It's the birthday of poet and children's author Judith Viorst, born in Newark, New Jersey (1931). In 1991, when her youngest son went off to college, Viorst went back to school as well, enrolling in the Washington Psychoanalytic Institute. As a result of her studies, she wrote her bestseller, Necessary Losses, which explores the painful separations we all go through in life.

It's the birthday of poet and novelist James Dickey, born in Atlanta, Georgia (1923). In 1970, Dickey wrote Deliverance, the novel that would make him most famous. It was the story of four Atlanta suburbanites on a back-to-nature canoe trip that turns into a terrifying test of survival.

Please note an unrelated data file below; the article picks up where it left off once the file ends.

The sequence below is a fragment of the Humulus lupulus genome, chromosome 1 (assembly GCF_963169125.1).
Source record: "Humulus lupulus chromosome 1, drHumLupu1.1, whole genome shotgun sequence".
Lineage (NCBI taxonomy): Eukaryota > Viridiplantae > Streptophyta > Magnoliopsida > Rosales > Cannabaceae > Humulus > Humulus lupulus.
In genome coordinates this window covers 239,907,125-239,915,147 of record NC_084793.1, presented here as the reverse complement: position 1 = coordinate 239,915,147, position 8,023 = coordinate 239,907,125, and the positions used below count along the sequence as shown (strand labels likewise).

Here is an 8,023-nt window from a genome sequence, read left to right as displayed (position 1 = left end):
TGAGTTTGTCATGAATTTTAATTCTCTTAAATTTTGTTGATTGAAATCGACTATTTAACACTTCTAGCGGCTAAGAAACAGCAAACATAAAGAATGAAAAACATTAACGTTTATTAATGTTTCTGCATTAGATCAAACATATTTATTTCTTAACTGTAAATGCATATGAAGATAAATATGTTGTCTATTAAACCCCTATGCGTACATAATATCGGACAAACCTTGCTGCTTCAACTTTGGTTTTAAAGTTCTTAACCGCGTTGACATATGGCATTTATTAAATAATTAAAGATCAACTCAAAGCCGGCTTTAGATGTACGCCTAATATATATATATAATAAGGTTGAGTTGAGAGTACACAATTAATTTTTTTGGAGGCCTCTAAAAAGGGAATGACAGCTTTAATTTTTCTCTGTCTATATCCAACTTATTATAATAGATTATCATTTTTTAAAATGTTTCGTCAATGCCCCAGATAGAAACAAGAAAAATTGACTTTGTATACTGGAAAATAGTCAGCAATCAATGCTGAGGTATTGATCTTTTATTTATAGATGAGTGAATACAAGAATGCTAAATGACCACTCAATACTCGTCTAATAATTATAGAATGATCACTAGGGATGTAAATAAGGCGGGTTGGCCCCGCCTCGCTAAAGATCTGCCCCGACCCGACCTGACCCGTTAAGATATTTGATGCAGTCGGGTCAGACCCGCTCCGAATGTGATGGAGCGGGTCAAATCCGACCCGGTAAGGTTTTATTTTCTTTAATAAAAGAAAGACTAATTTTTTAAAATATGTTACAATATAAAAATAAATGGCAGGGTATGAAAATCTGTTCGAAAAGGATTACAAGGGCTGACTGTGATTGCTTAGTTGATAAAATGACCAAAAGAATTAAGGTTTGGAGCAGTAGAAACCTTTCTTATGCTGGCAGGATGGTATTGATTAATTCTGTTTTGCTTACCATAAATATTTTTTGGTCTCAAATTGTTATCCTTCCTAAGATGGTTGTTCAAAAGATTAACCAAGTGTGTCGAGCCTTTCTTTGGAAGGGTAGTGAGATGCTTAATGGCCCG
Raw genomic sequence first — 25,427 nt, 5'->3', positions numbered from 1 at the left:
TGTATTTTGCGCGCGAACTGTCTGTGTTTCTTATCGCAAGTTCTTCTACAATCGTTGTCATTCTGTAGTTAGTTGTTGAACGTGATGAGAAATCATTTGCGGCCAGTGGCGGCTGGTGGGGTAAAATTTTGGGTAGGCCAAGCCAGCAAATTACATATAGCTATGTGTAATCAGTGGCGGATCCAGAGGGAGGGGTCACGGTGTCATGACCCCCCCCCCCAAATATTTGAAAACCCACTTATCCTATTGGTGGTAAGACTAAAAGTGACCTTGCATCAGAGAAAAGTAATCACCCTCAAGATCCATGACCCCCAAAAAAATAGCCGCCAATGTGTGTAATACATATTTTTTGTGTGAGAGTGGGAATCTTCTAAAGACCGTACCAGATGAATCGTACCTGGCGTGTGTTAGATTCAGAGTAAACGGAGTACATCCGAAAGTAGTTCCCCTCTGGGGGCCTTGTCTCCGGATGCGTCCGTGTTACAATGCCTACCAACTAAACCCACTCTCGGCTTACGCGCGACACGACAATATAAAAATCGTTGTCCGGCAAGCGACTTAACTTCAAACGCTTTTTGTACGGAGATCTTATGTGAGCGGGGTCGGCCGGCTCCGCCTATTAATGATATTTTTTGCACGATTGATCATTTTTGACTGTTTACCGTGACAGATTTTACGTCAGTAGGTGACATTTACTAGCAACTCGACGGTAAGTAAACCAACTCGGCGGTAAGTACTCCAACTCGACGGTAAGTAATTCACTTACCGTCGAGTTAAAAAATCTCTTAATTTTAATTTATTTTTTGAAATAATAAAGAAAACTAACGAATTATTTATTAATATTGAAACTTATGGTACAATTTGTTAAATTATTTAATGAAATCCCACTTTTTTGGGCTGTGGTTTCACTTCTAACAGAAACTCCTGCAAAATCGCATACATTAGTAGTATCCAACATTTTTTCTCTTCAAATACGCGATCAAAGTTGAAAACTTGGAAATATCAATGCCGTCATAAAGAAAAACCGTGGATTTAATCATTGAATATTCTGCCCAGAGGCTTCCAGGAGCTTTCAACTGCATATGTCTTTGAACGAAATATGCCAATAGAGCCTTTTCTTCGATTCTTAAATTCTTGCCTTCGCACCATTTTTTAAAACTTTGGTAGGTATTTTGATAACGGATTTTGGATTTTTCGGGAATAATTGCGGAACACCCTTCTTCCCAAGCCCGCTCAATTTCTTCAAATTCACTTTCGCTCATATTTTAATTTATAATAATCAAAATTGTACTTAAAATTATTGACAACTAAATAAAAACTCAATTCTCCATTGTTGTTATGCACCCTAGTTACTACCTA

It's the birthday of writer and philosopher Ayn Rand, born in St. Petersburg, Russia (1905), who decided to make her career as a writer at the age of nine. In 1925, Rand obtained a visa to visit relatives in the United States, which she extended and went off to Hollywood to pursue a career. She managed to get a job as an extra in films, and then as a script reader. She sold a few screenplays and a stage play, but in 1936, her autobiographical novel, We the Living, was published to mediocre reviews. Shortly thereafter, she began writing The Fountainhead, which was published in 1943 and which established her as one of the most popular and controversial authors of the twentieth century. Rand's last major work of fiction was Atlas Shrugged (1957).